Heavy Metal Removal
Our body, although perfect in design, was never designed for what it is subjected to today. We live in a polluted environment – our food, drink and even the air we breathe are all contaminated with chemicals. In fact, according to Environmental News Network, 2000, U.S. industry releases about 24 billion pounds of toxic substances annually. There are also toxins that we are exposed to in our everyday lives, such as chemicals in cleaners, perfumes and dyes, as well as toxins that our body produces naturally as it carries out normal biochemical processes. Most disconcerting is that all these toxins have the ability to affect human health in a most insidious way. Many chemicals are fat soluble and not readily broken down in the body, and can therefore build up to dangerous levels. The range of health problems this can promote is extensive, including fatigue, headaches, overweight, allergies, hormone imbalance, fibromyalgia, autism, arthritis, cardiovascular disease and so many more.
Our liver is one of the major organs of detoxification. The cells are the trash collection service of the liver, cleaning up blood and lymph, engulfing toxins and secreting enzymes to break them down. If the cells are overworked for too long, the toxins will build up. Luckily we also have organs of elimination, including the skin, lungs, bowels and kidneys. These too must be functioning well in order to clear the debris that the liver has processed. Sadly most of us are simply not functioning at our innate state and can't function with this additional overload. In this day and age, we do not get enough nutrients, vitamins and minerals from our food to help and protect the liver. We must use detoxifying treatments and correctly balanced supplements to aid the body in its cleansing functions.
So many people come in contact with heavy metals and simply are unaware that the products, food, or everyday household items contain them. Below we have shared a short list of metals and where they can be commonly found.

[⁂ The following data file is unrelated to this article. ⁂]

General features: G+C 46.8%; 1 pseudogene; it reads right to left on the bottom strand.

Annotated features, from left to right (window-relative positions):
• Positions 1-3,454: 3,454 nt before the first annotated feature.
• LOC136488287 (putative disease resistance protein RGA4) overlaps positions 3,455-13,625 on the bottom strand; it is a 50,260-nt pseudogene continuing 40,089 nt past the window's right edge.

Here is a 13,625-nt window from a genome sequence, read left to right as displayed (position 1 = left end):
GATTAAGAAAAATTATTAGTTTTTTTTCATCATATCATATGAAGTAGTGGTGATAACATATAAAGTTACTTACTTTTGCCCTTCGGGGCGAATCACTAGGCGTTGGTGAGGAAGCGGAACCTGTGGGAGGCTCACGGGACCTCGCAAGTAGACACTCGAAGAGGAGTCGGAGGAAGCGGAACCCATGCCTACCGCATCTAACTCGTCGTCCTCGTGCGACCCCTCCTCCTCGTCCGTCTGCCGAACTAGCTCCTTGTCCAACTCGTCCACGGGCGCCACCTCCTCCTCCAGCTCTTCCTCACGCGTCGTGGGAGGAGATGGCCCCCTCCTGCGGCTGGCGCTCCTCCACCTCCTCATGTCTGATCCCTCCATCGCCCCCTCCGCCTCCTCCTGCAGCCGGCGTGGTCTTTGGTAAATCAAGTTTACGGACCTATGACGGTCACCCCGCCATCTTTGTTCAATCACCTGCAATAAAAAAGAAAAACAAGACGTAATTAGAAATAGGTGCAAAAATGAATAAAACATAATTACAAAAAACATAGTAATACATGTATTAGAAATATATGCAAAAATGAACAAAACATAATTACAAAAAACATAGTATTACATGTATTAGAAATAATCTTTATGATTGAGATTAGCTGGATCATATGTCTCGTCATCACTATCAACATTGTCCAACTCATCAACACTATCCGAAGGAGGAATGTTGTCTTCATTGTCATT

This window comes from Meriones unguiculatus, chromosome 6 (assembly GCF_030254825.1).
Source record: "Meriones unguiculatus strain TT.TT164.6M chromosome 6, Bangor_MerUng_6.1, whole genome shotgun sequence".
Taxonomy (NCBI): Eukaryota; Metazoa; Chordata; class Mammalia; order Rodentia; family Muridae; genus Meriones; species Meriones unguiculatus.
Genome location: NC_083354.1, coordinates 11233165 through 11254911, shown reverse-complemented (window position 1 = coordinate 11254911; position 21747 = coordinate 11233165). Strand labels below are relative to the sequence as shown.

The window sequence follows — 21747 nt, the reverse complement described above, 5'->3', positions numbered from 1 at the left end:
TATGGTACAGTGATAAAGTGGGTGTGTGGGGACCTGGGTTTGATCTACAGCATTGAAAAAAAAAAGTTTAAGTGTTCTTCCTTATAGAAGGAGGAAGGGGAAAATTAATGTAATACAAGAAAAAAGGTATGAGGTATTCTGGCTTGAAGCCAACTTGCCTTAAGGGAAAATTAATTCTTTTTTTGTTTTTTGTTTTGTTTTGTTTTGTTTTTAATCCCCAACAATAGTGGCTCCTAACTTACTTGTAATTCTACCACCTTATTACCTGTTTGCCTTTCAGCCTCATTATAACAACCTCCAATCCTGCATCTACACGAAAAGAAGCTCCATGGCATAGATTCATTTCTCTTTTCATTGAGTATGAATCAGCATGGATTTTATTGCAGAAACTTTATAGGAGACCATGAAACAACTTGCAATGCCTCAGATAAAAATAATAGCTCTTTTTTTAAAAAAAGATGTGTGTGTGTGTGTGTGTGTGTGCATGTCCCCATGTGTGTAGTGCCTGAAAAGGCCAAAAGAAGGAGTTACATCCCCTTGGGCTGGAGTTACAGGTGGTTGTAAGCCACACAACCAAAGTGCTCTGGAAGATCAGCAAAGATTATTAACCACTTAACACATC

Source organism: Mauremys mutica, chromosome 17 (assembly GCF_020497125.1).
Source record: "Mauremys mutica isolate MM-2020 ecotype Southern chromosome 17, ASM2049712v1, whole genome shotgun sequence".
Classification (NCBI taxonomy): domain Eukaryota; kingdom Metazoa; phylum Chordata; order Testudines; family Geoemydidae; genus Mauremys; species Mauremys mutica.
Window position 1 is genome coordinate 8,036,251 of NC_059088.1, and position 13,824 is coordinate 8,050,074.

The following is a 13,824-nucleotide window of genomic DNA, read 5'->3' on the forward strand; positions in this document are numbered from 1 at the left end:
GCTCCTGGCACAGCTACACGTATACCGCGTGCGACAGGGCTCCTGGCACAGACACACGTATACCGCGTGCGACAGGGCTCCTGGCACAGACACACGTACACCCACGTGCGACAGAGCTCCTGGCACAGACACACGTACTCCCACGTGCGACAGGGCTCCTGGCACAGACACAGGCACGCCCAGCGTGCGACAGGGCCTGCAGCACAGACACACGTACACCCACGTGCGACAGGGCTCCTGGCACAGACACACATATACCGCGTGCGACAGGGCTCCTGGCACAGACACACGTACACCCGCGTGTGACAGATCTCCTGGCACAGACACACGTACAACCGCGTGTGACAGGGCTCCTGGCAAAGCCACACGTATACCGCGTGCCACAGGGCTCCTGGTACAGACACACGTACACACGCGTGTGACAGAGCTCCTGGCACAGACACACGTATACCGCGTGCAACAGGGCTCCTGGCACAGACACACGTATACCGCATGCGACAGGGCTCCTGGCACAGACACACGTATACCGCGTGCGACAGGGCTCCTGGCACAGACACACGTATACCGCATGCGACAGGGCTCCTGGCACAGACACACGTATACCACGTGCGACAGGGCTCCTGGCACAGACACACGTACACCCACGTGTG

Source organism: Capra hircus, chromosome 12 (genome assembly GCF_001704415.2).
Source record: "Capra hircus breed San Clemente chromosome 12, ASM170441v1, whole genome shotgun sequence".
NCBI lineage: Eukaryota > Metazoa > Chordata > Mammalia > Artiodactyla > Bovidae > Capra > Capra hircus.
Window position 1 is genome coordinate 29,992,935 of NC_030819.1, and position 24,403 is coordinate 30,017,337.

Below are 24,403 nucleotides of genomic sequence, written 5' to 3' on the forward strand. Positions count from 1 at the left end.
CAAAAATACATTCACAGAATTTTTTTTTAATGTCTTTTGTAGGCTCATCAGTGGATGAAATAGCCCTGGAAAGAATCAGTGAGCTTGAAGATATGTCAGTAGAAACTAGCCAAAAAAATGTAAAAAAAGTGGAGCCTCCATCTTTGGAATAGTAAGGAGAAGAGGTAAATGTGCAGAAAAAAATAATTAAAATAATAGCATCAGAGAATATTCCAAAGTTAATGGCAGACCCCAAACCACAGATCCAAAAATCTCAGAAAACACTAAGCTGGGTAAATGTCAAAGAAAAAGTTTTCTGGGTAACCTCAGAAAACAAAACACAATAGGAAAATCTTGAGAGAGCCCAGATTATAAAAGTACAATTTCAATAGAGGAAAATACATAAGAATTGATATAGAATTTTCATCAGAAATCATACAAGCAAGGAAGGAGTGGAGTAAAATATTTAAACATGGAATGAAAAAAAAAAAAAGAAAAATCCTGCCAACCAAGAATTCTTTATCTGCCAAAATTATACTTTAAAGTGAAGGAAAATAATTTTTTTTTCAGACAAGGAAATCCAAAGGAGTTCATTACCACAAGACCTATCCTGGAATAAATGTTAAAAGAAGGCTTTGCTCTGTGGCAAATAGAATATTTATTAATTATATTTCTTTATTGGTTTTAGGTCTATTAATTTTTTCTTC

Mercury is not only one of the most dangerous toxins out there; it is also the most common. Mercury is present in food [especially fish], the air we breathe and dental fillings. This is why we have dedicated an entire section to mercury and amalgam fillings.
Lead is a poisonous heavy metal and like mercury it is a potent neurotoxin. Lead is heavily used in the construction industry but is also a major component in certain types of paint and PVC plastic. Most lead poisoning occurs through ingestion or inhalation. Lead is part of the air we breathe and it can be found in certain foods or drinking water. Lead is particularly toxic to children who are also at an increased risk of ingesting the toxin via exposure to lead paints. As lead paint deteriorates, it peels, pulverizes and can then enter the body through hand-to-mouth contact. Lead affects every organ and system in our body. It damages the nervous system and can cause brain and blood disorders as well as kidney damage.
Arsenic is a toxic metalloid [semi metal] widely used as an alloy for copper or lead. It is also used as an insecticide and wood preservative as well as part of animal feed. Arsenic is extremely poisonous and can cause heart disease, cancer, stroke, chronic lower respiratory diseases and diabetes. Arsenic contamination of ground water is a serious problem worldwide. In the U.S. arsenic is most commonly found in the ground waters of the southwest. In Wisconsin studies have linked increased levels of skin cancer with arsenic exposure through drinking water. Millions of private wells in the U.S. have unknown arsenic levels and in some areas over 20% of wells may contain levels that exceed established limits.
While not as toxic as mercury or lead, long-term exposure can cause health effects such as osteopenia [a precursor to osteoporosis] and aluminum has also been linked to breast cancer and Alzheimer’s. Aluminum is found in vehicles, airplanes and packaging but also used for construction, household items and consumer electronics. Most of us absorb aluminum on a daily basis, since it is an ingredient in antiperspirants and widely used as a food additive. While not as toxic as mercury or lead, long-term exposure can cause health effects such as osteopenia [a precursor to osteoporosis] and aluminum has also been linked to breast cancer and Alzheimer’s.
Cadmium is a toxic metal that is primarily used in batteries. Cadmium is also used in metal plating, plastics and textile manufacturing. Many foods contain cadmium because of its presence in soil and water. It’s estimated that of the 30 micrograms (mcg — millionths of a gram) of cadmium the average person ingests daily, 1-3 mcg is retained by the body. Smokers typically have twice as much cadmium in their bodies as non-smokers due to the large quantities of cadmium contained in cigarette smoke. Cadmium damages lunge tissue and can build up over time to cause kidney, liver, bone and blood damage. Some research also links Cadmium to lung and prostate cancer.